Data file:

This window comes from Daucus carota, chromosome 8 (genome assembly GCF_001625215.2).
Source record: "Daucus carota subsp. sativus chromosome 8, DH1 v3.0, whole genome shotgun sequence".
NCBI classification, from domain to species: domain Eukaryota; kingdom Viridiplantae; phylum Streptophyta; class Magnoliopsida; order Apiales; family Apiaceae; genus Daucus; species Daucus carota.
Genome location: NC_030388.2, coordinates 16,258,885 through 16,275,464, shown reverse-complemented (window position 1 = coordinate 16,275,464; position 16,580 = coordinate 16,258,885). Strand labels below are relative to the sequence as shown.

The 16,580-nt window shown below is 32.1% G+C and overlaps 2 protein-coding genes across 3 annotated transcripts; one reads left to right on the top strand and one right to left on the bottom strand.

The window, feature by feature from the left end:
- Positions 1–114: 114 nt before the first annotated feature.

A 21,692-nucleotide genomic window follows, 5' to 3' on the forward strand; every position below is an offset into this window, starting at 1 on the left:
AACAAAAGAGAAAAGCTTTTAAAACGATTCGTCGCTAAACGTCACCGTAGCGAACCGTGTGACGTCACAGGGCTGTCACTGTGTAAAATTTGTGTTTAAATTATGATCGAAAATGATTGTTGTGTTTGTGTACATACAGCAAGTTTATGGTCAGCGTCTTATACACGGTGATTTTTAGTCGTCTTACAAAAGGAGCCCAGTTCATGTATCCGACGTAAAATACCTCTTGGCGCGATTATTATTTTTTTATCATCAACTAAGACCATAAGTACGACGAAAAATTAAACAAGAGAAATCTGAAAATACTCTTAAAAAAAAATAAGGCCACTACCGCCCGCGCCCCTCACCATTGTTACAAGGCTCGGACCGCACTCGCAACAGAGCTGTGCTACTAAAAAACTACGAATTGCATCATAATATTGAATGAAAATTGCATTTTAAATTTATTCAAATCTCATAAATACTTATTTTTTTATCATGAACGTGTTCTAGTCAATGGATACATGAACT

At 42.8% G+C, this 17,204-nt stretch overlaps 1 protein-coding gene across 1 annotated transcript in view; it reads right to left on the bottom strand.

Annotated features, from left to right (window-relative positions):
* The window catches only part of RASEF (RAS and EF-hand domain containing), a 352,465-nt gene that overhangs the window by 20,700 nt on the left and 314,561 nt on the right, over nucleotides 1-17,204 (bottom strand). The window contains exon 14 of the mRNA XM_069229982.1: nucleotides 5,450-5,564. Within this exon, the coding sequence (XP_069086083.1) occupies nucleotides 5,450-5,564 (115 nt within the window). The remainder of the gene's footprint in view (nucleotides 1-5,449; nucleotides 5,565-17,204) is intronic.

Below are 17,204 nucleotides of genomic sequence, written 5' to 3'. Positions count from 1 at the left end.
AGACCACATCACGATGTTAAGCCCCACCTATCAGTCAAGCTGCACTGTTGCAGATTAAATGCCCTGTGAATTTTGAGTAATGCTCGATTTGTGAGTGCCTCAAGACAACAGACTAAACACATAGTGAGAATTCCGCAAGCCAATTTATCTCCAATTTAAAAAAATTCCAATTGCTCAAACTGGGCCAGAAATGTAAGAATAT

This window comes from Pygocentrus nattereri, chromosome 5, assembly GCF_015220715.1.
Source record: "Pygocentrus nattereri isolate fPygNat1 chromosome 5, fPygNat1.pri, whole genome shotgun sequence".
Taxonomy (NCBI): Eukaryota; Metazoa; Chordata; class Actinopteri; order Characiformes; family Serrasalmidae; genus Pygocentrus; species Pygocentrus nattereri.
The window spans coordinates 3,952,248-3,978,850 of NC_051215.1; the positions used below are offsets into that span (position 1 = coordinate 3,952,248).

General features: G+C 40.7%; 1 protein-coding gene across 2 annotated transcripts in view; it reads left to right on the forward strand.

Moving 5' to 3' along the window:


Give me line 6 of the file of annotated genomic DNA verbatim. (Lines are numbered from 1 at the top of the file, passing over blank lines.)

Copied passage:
The window, feature by feature from the left end: